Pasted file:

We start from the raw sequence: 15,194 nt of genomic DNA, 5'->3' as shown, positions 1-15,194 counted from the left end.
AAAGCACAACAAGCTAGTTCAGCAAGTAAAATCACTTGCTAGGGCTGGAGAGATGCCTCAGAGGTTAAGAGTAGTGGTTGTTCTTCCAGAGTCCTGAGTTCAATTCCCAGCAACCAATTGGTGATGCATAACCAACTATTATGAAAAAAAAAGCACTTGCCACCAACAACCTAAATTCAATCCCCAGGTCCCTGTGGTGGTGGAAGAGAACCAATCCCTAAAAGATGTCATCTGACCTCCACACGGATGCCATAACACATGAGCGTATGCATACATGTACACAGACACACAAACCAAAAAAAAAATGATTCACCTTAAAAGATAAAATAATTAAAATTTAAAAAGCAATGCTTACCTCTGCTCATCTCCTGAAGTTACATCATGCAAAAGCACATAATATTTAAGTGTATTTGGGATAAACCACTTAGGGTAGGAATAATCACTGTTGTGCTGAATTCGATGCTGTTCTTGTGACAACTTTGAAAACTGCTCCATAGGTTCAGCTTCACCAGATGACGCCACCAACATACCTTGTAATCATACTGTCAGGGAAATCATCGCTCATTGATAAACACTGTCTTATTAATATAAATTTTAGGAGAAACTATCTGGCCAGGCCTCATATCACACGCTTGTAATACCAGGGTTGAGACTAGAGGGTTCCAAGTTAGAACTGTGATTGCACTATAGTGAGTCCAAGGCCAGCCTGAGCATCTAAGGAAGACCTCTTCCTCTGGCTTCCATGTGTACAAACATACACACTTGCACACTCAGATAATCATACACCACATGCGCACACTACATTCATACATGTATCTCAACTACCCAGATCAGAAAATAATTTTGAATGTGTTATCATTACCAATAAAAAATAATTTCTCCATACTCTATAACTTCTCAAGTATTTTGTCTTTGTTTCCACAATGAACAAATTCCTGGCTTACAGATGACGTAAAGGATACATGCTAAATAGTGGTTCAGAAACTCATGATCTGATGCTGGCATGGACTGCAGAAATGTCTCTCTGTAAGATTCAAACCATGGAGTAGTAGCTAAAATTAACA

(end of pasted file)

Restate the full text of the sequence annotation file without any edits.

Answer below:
We start from the raw sequence: 15,194 nt of genomic DNA, 5'->3' as shown, positions 1-15,194 counted from the left end.
AAAGCACAACAAGCTAGTTCAGCAAGTAAAATCACTTGCTAGGGCTGGAGAGATGCCTCAGAGGTTAAGAGTAGTGGTTGTTCTTCCAGAGTCCTGAGTTCAATTCCCAGCAACCAATTGGTGATGCATAACCAACTATTATGAAAAAAAAAGCACTTGCCACCAACAACCTAAATTCAATCCCCAGGTCCCTGTGGTGGTGGAAGAGAACCAATCCCTAAAAGATGTCATCTGACCTCCACACGGATGCCATAACACATGAGCGTATGCATACATGTACACAGACACACAAACCAAAAAAAAAATGATTCACCTTAAAAGATAAAATAATTAAAATTTAAAAAGCAATGCTTACCTCTGCTCATCTCCTGAAGTTACATCATGCAAAAGCACATAATATTTAAGTGTATTTGGGATAAACCACTTAGGGTAGGAATAATCACTGTTGTGCTGAATTCGATGCTGTTCTTGTGACAACTTTGAAAACTGCTCCATAGGTTCAGCTTCACCAGATGACGCCACCAACATACCTTGTAATCATACTGTCAGGGAAATCATCGCTCATTGATAAACACTGTCTTATTAATATAAATTTTAGGAGAAACTATCTGGCCAGGCCTCATATCACACGCTTGTAATACCAGGGTTGAGACTAGAGGGTTCCAAGTTAGAACTGTGATTGCACTATAGTGAGTCCAAGGCCAGCCTGAGCATCTAAGGAAGACCTCTTCCTCTGGCTTCCATGTGTACAAACATACACACTTGCACACTCAGATAATCATACACCACATGCGCACACTACATTCATACATGTATCTCAACTACCCAGATCAGAAAATAATTTTGAATGTGTTATCATTACCAATAAAAAATAATTTCTCCATACTCTATAACTTCTCAAGTATTTTGTCTTTGTTTCCACAATGAACAAATTCCTGGCTTACAGATGACGTAAAGGATACATGCTAAATAGTGGTTCAGAAACTCATGATCTGATGCTGGCATGGACTGCAGAAATGTCTCTCTGTAAGATTCAAACCATGGAGTAGTAGCTAAAATTAACA